Our DNA IC-CLA employs a two-dimensional DNA origami as the breadboard and localized cascaded DNA strand displacement reactions as the in-frame computing driving force in the computing and reporting modules (Fig. 1b, c). Herein, the DNA origami framework provides a programmable scaffold for the precise organization of DNA-based computing probes and a spatial constraint for accelerating proper interactions as well as reducing interference between different probes by separating them. On the other hand, linear classifiers typically need arithmetical operations such as multiplication, summation, and subtraction for classification. Therefore, the key becomes to design and immobilize computing elements for carrying out arithmetical operations on the origami framework. Here, we adopt a modular design with multiple localized cores on the DNA breadboard for carrying out different activation functions such as weighting, addition, and subtraction to the input concentrations. The nature of these arithmetical operations is to perform precise concentration-based transformation of molecular inputs with localized DNA-based displacement reactions for classification. Fig. 1c and Supplementary Fig. 1 show the layout of DNA IC-CLA, consisting of different probes for arithmetical operations and output reporting. We designed four different zones in total for specifically recognizing four different inputs, and each zone was replicated with four identical copies on the origami (90 × 60 nm). The multiplication, addition, and subtraction operations can be programed in each zone and cascaded by localized DNA strand displacement reactions (Fig. 1d). We first used gel electrophoresis and atomic force microscopy (AFM) imaging to characterize the successful assembly and modification of DNA IC-CLA. Agarose gel electrophoresis result demonstrates the formation of both DNA origami breadboard and DNA IC-CLA, as corroborated by the higher molecular weight of DNA IC-CLA upon successful immobilization of DNA computing and reporting probes (Supplementary Fig. 2a). AFM images also show the uniformly formed DNA IC-CLA with the desired size of 90 × 60 nm and the modified zones with higher heights (Supplementary Fig. 2b-d).

We then opted to validate the precise modifications of probes and the effective arithmetical operations in response to different concentrations of inputs that occurred on the localized origami surface. For the weighting operation with the formula of c(output)n = wn × c(input)n, where wn is the predefined weight, c(input)n is the initial concentration of input, and c(output)n is the transformed concentration of output, respectively, we designed computing probes (LnN) that pre-locked the corresponding output c(output)n in the sequences of ssDNA (i.e., A1, A2An for L1A) on the surface of DNA origami. Upon the activation of input (a), L1A (excess to the input concentration) can be freed up to expose a precisely weighted amount of output (also proportional to the concentration of input) with the help of freely diffusible high concentration of helper strands (H probes) through a concentration disequilibria-driven strand displacement reaction. In this way, different weighted results can be precisely encoded in N probes (e.g. A1, A2An for Input a) and localized on the surface of DNA origami without diffusing away (Fig. 2a, Supplementary Figs. 3, 4). As shown in Fig. 2b, we used M probes and a FAM-labeled M reporter to exhibit the results of the weighting operations and found the conformity with the pre-defined weights of 1–4, respectively. We have conducted a titration of input concentrations ranging from 0 to 20 nM and observed a robust linear correlation between the fluorescence response and the concentration of Input b, particularly in the range of 5 nM to 20 nM. This observation underscores the efficacy of the molecular implementation of the weighting operations as described by the formula: c(output)n = wn × c(input)n (as illustrated in Supplementary Fig. 5). However, in the lower concentration range of 1–5 nM, the linearity is less pronounced. This discrepancy may be attributed to factors such as instrumental inaccuracies or limitations in the sensitivity to low input concentrations. Besides, we investigated the background signal in multiplication operation and identified the source of leakage as primarily stemming from interactions between M probes and M reporters, which are freely diffusible at high concentrations and drive the cascaded strand displacement reaction (Supplementary Fig. 6). This issue could potentially be mitigated by refining the sequence design of the probes, such as by employing the 1 nt-gap design38.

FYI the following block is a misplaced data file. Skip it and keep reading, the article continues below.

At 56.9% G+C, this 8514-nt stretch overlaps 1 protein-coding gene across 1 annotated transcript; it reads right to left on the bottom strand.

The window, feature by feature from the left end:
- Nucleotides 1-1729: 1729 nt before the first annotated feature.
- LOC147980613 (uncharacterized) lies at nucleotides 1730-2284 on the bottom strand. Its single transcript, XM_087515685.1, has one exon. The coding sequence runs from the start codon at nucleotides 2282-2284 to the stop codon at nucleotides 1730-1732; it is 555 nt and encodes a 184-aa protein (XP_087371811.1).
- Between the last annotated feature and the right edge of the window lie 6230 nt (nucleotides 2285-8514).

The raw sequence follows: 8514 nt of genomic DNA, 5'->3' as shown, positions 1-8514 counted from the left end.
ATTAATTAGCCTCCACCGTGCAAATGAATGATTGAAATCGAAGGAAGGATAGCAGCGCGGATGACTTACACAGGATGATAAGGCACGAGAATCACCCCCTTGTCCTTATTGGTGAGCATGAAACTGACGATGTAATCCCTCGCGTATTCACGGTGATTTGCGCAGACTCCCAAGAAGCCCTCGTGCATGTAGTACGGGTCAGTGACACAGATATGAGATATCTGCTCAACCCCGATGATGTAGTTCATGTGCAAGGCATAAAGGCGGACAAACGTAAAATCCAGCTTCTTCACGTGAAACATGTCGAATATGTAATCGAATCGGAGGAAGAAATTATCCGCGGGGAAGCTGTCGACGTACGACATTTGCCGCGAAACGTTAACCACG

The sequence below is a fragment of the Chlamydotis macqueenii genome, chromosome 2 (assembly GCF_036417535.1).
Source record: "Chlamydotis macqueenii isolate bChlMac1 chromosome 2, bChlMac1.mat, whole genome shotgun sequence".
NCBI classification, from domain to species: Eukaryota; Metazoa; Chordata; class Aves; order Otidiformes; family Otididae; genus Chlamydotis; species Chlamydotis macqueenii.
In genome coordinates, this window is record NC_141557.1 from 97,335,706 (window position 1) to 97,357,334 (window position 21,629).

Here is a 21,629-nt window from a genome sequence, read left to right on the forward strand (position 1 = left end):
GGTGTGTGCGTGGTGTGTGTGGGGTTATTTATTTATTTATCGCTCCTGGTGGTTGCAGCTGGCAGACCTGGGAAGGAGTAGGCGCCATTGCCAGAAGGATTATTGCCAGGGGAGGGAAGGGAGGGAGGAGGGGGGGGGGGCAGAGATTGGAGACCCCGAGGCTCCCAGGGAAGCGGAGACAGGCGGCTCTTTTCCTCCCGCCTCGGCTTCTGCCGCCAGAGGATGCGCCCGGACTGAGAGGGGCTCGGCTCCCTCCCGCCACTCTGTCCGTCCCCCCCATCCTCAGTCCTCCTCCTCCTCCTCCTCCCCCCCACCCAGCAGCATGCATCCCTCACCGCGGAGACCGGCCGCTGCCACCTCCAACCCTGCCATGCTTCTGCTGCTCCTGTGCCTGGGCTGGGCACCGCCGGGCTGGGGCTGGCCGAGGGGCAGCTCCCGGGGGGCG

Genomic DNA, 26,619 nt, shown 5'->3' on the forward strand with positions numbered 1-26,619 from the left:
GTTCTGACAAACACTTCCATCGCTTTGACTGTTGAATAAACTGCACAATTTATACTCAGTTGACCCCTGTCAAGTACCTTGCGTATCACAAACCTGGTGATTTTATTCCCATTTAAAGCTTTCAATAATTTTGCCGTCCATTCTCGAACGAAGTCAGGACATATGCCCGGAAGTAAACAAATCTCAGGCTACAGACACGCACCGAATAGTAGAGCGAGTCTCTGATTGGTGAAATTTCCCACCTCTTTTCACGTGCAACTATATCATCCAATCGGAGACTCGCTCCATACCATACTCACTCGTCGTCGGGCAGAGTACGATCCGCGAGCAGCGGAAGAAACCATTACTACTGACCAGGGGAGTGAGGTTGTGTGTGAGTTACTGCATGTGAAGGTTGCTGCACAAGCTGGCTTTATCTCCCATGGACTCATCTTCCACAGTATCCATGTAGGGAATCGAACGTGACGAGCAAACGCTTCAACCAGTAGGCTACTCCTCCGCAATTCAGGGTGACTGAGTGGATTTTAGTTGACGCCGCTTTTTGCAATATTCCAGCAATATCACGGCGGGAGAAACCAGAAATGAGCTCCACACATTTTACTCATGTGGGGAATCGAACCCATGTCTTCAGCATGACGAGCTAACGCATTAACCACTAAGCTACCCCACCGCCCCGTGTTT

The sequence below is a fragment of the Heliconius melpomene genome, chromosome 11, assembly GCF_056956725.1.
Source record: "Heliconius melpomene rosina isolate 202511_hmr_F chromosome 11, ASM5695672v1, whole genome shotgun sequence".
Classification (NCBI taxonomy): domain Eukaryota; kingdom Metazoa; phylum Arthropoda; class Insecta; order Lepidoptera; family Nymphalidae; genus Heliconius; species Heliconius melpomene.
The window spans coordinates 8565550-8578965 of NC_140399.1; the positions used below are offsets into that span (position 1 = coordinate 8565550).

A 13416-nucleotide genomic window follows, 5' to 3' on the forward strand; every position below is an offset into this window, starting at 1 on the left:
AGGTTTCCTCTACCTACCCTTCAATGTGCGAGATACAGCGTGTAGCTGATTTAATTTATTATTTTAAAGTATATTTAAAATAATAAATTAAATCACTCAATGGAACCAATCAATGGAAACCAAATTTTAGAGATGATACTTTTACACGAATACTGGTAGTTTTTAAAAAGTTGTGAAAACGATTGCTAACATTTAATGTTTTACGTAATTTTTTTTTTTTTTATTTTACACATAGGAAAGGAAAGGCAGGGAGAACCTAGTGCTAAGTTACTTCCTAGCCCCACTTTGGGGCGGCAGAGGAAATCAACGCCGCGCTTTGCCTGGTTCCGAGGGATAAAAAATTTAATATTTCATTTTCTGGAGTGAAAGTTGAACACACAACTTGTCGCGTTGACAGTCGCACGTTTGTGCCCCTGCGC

Fig. 2: Design and validation of DNA IC-CLA.
figure 2

a Scheme for multiplication operation c(output)n = wn × c(input)n on DNA IC-CLA. Each LnN can be recognized by corresponding input and release fixed numbers of pre-locked output c(output)n equivalent to the pre-defined weight. As exemplified by wn = 2, M probe and M reporter are used to report the multiplication results. Other situations with different weights are shown in Supplementary Figs. 3, 4. b Multiplication fluorescence kinetics of DNA IC-CLA with DNA inputs of different weights (wn =  1–4). Fluorescence difference (FtF0) at 60 min was used to compare individual signals. Ft: steady-state fluorescence. F0: background fluorescence. c Scheme for summation (a × wa + b × wb = E; c × wc + d × wd = F) of DNA IC-CLA. Exemplified by a × wa + b × wb = E, the summation operation is executed by converting the same category of Input a and b into the complex on the origami and signal probe of E by interacting with the S probe. S reporter verifies the summation results. Other summations (c × wc + d × wd = F) are listed in Supplementary Fig. 7. d Summation fluorescence kinetics of DNA IC-CLA with Input a and b alone and their sums in the presence of an equal concentration of S probes and S reporter (FAM), and with Input c and d alone and their sums in the presence of an equal concentration of S probes and S reporter (ROX). FtF0 at 60 min was used to compare individual and summation signals. Data in b and d are presented as mean values ± SD, n = 3 biological replicates. e, f Scheme for subtraction (EF = diagnostic result) and amplification step for sensitivity improvement. The subtraction of remaining E and F probes are reported by FAM and ROX, respectively. The catalytic amplification process is listed in Supplementary Fig. 8. g Subtraction results for different combinations of E and F. Fluorescence signal acquisition from the subtraction fluorescence kinetics (at 120 min) of DNA IC-CLA with different combinations of E and F, normalized using a common minimum and maximum fluorescence level. The diagonal line indicates equal concentrations of both strands. Samples resulting in a signal of [FAM]−[ROX] > 0 or [FAM]−[ROX] < 0 are assigned to different classification groups. Source data are provided as a Source Data file.